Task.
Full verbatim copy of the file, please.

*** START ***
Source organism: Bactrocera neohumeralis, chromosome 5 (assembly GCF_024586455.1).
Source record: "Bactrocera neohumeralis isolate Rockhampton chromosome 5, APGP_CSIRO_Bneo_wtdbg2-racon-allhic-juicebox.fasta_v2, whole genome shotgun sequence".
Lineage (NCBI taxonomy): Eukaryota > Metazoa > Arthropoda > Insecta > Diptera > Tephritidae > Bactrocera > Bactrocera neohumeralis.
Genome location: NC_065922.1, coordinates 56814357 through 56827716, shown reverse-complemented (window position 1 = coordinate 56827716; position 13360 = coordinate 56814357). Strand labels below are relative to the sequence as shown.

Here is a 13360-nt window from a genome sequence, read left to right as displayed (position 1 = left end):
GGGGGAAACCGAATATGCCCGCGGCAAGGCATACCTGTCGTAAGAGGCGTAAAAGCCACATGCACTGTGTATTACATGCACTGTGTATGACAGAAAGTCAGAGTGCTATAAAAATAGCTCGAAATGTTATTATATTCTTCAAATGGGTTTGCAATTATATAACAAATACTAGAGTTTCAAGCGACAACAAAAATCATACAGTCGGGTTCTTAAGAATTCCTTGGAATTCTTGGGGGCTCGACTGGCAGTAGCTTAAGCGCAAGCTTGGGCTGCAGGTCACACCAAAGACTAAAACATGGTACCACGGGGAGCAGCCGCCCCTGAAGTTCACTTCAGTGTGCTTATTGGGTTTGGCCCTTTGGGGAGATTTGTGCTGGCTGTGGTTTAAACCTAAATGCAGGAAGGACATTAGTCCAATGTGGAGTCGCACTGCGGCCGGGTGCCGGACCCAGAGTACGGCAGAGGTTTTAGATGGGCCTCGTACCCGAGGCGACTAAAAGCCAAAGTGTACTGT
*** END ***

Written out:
Source organism: Bactrocera neohumeralis, chromosome 5 (assembly GCF_024586455.1).
Source record: "Bactrocera neohumeralis isolate Rockhampton chromosome 5, APGP_CSIRO_Bneo_wtdbg2-racon-allhic-juicebox.fasta_v2, whole genome shotgun sequence".
Lineage (NCBI taxonomy): Eukaryota > Metazoa > Arthropoda > Insecta > Diptera > Tephritidae > Bactrocera > Bactrocera neohumeralis.
Genome location: NC_065922.1, coordinates 56814357 through 56827716, shown reverse-complemented (window position 1 = coordinate 56827716; position 13360 = coordinate 56814357). Strand labels below are relative to the sequence as shown.

Here is a 13360-nt window from a genome sequence, read left to right as displayed (position 1 = left end):
GGGGGAAACCGAATATGCCCGCGGCAAGGCATACCTGTCGTAAGAGGCGTAAAAGCCACATGCACTGTGTATTACATGCACTGTGTATGACAGAAAGTCAGAGTGCTATAAAAATAGCTCGAAATGTTATTATATTCTTCAAATGGGTTTGCAATTATATAACAAATACTAGAGTTTCAAGCGACAACAAAAATCATACAGTCGGGTTCTTAAGAATTCCTTGGAATTCTTGGGGGCTCGACTGGCAGTAGCTTAAGCGCAAGCTTGGGCTGCAGGTCACACCAAAGACTAAAACATGGTACCACGGGGAGCAGCCGCCCCTGAAGTTCACTTCAGTGTGCTTATTGGGTTTGGCCCTTTGGGGAGATTTGTGCTGGCTGTGGTTTAAACCTAAATGCAGGAAGGACATTAGTCCAATGTGGAGTCGCACTGCGGCCGGGTGCCGGACCCAGAGTACGGCAGAGGTTTTAGATGGGCCTCGTACCCGAGGCGACTAAAAGCCAAAGTGTACTGT